MOENA, Italy — Lara Gut-Behrami let out a brief scream of joy and held up her right arm after crossing the finish, then nodded her head moments later.
The Swiss skier won her second World Cup downhill in two days at Val di Fassa on Saturday to maintain her chance of winning the discipline title this season.
Gut-Behrami led Corinne Suter, the downhill world champion, by 0.32 seconds for a Swiss 1-2 finish.
Kira Weidle of Germany finished 0.68 behind in third, as the podium included the same three skiers who won the medals at the world championships downhill in another Italian resort, Cortina d'Ampezzo, two weeks ago.
"It's nice I can improve from one day to another,” said Gut-Behrami, adding that her run was better that Friday's.
“I am happy that I could do better what I didn’t do well yesterday,” she said.
Marie-Michele Gagnon of Lac-Etchemin, Que., was the lone Canadian in the race and finished 0.94 seconds back of Gut-Beharami for ninth place.
Gut-Behrami won gold in super-G and giant slalom as well as bronze in downhill at the worlds, and she drew praise from Suter for her recent successes.
“Lara can just do what she wants, everything works out super for her,” Suter said.
Gut-Behrami and Suter are the only racers left who can overtake discipline leader Sofia Goggia in the season-ending downhill at next month’s World Cup Finals in Swiss resort Lenzerheide.
Goggia is out with a knee injury but the Italian still tops the standings, having won four straight races in December and January. Suter is 70 points behind and Gut-Behrami trails by 97, with a race win worth 100 points.
Suter would need a top-two finish to win the title.
“I don't look at the standings. I am not chasing the globe, I only want to ski fast,” said Suter, who won the downhill and super-G titles in the shortened last season.
Breezy Johnson lost sight of the downhill title after the American crashed in Saturday’s race, which left her 150 points behind Goggia.
Johnson lost grip on her outside ski in a right turn and slid off the course. Her skis came off when she went through two rows of safety nets, though she got up and seemed unhurt.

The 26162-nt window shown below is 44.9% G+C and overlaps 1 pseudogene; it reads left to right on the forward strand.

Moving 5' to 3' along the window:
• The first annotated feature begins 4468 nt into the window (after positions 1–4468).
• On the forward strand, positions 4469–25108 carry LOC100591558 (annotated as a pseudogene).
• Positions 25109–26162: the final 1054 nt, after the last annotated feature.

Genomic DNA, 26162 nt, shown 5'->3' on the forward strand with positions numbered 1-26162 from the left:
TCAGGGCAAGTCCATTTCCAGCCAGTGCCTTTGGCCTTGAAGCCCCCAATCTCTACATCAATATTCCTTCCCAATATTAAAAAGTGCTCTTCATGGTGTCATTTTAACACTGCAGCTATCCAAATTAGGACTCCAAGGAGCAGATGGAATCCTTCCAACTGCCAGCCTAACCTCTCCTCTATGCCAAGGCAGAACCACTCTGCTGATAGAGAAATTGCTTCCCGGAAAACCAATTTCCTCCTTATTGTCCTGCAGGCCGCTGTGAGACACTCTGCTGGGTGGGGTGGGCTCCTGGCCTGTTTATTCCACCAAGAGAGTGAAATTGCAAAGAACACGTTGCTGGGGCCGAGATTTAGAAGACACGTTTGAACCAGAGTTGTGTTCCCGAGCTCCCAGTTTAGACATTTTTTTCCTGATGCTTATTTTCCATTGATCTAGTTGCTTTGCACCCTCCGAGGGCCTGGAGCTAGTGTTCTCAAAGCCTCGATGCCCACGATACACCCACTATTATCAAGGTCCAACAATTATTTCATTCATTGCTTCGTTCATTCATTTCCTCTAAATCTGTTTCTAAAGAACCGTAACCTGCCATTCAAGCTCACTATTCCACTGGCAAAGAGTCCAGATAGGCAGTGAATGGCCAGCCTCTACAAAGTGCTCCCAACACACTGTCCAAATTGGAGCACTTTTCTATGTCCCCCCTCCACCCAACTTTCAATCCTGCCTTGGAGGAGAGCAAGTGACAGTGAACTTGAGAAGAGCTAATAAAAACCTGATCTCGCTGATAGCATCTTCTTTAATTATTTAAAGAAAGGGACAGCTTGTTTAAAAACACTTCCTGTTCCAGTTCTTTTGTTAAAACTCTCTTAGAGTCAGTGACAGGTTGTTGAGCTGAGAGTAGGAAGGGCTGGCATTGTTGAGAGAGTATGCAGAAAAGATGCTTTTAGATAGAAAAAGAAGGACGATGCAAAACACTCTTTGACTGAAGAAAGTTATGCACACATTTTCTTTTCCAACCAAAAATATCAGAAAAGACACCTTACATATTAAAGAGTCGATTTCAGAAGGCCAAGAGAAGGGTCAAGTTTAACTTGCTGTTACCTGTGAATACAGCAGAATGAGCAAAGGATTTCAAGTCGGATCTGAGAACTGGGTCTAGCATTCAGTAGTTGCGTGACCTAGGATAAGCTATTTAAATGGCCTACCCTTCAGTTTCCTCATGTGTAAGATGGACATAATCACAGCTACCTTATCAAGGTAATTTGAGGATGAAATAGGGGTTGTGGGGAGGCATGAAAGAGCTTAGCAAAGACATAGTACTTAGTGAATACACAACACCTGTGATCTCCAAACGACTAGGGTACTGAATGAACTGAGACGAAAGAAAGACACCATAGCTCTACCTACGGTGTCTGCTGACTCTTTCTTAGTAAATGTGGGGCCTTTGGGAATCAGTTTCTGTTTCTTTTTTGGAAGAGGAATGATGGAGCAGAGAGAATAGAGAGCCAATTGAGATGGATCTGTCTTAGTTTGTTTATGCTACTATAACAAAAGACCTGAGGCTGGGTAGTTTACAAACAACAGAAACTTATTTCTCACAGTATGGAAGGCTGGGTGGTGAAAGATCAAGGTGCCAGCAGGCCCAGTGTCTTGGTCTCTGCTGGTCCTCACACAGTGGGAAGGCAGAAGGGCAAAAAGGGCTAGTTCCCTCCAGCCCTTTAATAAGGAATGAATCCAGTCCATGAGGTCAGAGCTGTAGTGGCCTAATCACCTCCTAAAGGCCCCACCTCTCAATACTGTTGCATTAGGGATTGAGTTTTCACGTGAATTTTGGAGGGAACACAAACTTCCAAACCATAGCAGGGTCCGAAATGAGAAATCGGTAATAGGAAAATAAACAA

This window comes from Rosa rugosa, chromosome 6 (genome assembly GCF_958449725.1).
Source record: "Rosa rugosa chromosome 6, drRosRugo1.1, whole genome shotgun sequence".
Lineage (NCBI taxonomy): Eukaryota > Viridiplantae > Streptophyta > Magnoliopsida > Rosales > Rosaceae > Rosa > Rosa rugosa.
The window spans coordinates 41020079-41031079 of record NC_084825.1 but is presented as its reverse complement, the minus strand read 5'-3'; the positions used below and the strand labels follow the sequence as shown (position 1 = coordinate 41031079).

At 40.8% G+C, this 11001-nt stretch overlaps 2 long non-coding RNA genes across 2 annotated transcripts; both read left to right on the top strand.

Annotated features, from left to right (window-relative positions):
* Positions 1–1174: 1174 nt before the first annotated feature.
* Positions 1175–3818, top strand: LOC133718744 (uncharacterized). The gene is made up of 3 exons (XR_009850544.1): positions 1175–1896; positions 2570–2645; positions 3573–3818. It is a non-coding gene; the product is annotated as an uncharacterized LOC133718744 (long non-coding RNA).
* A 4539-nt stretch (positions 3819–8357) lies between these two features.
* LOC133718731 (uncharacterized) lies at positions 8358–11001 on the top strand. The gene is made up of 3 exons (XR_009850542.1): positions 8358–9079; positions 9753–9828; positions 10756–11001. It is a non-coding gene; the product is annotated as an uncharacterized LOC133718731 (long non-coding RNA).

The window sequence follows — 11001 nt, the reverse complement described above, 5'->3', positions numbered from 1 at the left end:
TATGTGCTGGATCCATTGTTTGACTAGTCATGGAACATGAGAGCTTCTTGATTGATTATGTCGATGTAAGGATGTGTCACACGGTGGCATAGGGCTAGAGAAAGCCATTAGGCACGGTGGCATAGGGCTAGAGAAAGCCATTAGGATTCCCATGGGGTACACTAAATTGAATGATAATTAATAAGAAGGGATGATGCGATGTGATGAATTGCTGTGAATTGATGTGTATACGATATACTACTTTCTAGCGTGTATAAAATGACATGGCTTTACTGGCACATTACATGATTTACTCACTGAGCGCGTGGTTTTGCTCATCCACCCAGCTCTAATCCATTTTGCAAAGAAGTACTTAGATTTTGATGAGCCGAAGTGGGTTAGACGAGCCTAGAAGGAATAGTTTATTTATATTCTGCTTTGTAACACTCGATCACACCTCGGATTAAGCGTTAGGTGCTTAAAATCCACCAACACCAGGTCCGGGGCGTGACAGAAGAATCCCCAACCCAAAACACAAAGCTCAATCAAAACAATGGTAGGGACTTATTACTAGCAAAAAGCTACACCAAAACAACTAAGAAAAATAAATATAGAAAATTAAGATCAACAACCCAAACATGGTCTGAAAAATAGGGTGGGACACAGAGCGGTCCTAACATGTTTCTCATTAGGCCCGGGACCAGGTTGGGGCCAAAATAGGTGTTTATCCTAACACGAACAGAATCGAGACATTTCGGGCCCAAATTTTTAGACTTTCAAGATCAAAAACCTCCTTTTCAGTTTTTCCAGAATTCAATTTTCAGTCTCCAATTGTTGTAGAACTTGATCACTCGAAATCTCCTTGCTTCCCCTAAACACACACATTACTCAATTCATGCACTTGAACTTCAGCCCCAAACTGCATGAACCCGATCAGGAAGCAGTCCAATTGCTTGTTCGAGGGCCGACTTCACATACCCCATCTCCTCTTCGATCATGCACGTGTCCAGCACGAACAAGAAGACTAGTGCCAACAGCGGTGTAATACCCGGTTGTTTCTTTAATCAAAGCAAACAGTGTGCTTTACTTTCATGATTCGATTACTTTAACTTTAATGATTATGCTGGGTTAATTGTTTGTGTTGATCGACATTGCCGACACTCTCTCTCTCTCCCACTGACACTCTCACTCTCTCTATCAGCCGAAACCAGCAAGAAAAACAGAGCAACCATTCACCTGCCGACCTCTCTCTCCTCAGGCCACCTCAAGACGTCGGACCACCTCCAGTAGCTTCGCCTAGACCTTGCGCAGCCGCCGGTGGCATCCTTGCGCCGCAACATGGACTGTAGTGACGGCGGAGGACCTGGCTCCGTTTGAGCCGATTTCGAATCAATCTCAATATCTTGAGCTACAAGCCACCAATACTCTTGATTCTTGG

Her American teammate Laurenne Ross, who returned in January from a two-year injury break, also crashed into the nets, losing her balance after her right ski caught a bump and went up in the air.
Isabella Wright, however, placed 14th for the American’s career best result on the World Cup circuit.
With clouds throwing a shadow over most of the course and reducing visibility for the racers, conditions were vastly different from Friday’s race, which took place in sunshine.
It didn’t affect Gut-Behrami, who took advantage of her outstanding technical skills to win time on her rivals in the turning middle section.
Her 32nd career victory, and 11th in downhill, also strengthened her lead in the overall World Cup standings, a day after she overtook Petra Vlhova. Gut-Behrami is chasing a second overall title after winning it in 2016.
Vlhova, was had held the top spot since November, finished Saturday’s race in 12th.
The Slovakian skier dropped 107 points behind Gut-Behrami, who could even increase her lead as she will start as the favourite in Sunday’s super-G.
However, the next two weekends of World Cup skiing only include Vlhova’s strongest events: slalom and GS.
Ramona Siebenhofer of Austria, who was runner-up in Friday’s race after losing to Gut-Behrami by two-hundredths of a second, finished fourth and missed the podium by eight-hundredths.
With Michelle Gisin in seventh and Jasmine Flury in eighth, Switzerland had four racers in the top eight.
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